The Secretary of State to the Chargé in Cuba (Howell)

No. 128

Sir: The Department has received your despatch No. 317 dated September 11, 1923, dealing with the proposed arrangement whereby the United States will obtain information regarding shipments of liquor leaving Cuba which are intended to be smuggled into the United States. You state that according to press reports an arrangement has been made with Canada so that “Canada, in the future, will prohibit the exportation of liquor on ships of less than 250 tons”. You state that such an arrangement would undoubtedly do much to stop the large illegal traffic into the United States from Cuba, and that the Cuban Government has already showed an entire willingness to cooperate in such matters. You suggest that complete information [Page 258] regarding the Canadian arrangement be forwarded at once so that it may be informally shown to Dr. Céspedes, the Secretary of State of Cuba, with whom you have discussed the matter.

The Department’s records do not appear to contain information that the Canadian Government will in the future prohibit the exportation of liquor on ships of less than 250 tons. The Department is making inquiries with a view to ascertaining whether any such restriction has been made by Canada. It is believed that you may have reference to the correspondence made public on September 8, 1923, exchanged between the British Embassy and this Department dealing with measures to stop the illegal traffic in liquor across the Canadian border. Copies of this correspondence are enclosed. You will observe that the note of the British Embassy dated July 16, 1923,94 contains the following statements:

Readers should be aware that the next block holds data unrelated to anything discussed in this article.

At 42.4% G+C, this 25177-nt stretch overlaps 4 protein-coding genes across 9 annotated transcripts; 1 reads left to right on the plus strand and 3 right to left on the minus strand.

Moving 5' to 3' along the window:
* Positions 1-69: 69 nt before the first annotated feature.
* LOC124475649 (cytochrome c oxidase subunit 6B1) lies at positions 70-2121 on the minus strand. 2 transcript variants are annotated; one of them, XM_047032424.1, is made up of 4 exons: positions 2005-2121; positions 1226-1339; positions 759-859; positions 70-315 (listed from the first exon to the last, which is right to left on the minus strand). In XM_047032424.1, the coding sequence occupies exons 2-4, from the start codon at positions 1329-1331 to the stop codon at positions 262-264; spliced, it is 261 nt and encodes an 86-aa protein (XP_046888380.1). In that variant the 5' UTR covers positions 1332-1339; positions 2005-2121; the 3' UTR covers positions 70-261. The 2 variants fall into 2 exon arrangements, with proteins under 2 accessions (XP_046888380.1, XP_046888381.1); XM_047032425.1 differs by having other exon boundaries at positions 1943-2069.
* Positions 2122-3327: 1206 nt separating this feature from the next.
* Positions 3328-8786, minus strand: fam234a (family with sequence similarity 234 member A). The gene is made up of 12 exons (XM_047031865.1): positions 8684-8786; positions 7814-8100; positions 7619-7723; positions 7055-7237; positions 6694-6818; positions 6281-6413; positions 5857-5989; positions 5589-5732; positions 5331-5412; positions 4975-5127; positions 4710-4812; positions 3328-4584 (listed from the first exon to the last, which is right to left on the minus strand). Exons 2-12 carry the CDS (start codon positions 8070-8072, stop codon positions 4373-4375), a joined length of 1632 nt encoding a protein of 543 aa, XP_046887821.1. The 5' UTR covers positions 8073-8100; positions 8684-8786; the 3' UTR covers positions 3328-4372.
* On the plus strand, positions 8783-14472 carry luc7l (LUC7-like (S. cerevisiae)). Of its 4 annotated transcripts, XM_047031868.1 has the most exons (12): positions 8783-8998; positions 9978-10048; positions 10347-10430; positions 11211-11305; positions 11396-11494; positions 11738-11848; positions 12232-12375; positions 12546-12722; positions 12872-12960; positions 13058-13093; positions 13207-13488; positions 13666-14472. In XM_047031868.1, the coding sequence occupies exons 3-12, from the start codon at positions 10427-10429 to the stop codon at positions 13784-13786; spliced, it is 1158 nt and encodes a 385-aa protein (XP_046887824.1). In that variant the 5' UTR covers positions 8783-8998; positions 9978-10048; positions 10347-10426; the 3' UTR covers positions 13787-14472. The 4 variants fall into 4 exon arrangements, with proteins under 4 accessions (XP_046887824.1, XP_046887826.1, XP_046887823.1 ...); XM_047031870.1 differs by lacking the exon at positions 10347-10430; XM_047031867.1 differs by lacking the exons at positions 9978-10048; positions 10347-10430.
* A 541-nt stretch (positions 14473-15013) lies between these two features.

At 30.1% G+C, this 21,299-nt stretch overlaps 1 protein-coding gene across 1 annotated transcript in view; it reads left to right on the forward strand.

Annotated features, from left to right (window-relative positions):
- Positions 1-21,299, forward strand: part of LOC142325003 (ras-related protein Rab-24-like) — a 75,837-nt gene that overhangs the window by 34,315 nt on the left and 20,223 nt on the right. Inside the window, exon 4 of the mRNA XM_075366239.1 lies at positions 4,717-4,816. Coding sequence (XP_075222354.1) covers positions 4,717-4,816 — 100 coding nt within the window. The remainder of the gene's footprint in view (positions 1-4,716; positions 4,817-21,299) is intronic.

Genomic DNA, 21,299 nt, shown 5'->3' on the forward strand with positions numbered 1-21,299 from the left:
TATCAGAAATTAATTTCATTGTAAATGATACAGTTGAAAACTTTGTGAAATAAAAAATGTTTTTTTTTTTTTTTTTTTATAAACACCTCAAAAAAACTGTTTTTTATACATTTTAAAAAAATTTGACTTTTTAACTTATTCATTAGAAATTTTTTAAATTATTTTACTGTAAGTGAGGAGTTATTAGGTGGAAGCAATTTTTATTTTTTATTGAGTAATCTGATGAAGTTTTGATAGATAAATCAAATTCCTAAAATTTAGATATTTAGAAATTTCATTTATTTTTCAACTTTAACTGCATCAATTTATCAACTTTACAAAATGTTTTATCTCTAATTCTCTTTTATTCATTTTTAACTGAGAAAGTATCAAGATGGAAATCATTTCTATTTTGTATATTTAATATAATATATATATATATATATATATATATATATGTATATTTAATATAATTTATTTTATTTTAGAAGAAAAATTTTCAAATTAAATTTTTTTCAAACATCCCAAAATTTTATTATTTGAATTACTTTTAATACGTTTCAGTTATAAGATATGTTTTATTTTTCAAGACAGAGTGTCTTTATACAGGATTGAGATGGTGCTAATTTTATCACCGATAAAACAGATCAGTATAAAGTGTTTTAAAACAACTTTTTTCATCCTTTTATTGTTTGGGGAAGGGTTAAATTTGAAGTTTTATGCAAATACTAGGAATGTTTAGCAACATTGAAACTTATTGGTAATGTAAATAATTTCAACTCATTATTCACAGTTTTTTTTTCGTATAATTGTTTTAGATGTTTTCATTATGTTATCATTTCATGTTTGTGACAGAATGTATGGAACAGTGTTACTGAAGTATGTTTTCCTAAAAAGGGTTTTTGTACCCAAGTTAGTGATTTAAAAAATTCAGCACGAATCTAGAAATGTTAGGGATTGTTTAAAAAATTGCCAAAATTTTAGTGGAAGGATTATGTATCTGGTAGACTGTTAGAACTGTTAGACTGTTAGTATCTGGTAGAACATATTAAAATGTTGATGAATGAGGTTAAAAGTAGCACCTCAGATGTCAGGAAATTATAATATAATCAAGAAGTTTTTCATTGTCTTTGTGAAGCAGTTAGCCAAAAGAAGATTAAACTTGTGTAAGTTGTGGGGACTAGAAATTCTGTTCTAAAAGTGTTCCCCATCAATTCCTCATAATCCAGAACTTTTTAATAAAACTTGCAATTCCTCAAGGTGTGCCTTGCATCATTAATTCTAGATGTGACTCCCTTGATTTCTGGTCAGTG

“With regard to the general question whether the Canadian Government would be disposed to cooperate with the United States Government by prohibiting shipments of liquor from Canada to the United States unless a permit authorizing such shipments be first obtained from the competent United States authorities, I have to inform you that the Dominion Government have every desire to furnish such information to the American authorities as will assist them in securing observance of the United States law just as the Government of Canada would themselves welcome the cooperation of the United States Government in similar circumstances.

“In this connection, I would add that Canadian Customs officers at frontier ports already make a practice of notifying American Customs officials in adjacent territory of the exportation of duty paid liquors by vessels and that in some instances American officials have been present at the time such shipments were made from Canada.”

A conference of representatives of the United States and Canada to discuss additional ways and means to stop this traffic has been arranged and will probably be held at Ottawa in November.

In this connection you are informed that it is stated in a note No. 797 dated September 17, 1923,95 received from the British Embassy that “no spirituous liquors are cleared direct from the United Kingdom to United States ports.” You are instructed to ascertain and report whether clearances are granted to vessels with cargoes of spirituous liquors from Cuban ports to ports in the United States.

Reference is made in this connection to the Embassy’s despatches numbered 272 and 323, dated August 23 and September 13, 1923, respectively, and to the Department’s instruction No. 115 dated September 14, 1923,96 concerning the proposed arrangement for the exchange of information desired by the governments as an aid to the [Page 259] enforcement of their laws. It is believed that a formal exchange of notes should be had dealing with this matter which could be used as a basis for similar arrangements with other governments. You will report whether the Cuban Government would be disposed to include in such an arrangement a provision that clearances shall not be granted to vessels carrying cargoes destined for countries in which the importation of the cargo carried is prohibited.

The subject of false labels and forgery of United States Internal Revenue stamps will be dealt with in a separate instruction.97

I am [etc.]

Charles E. Hughes
  1. Ante, p. 230.
  2. Ante, p. 188.
  3. None printed.
  4. Not printed.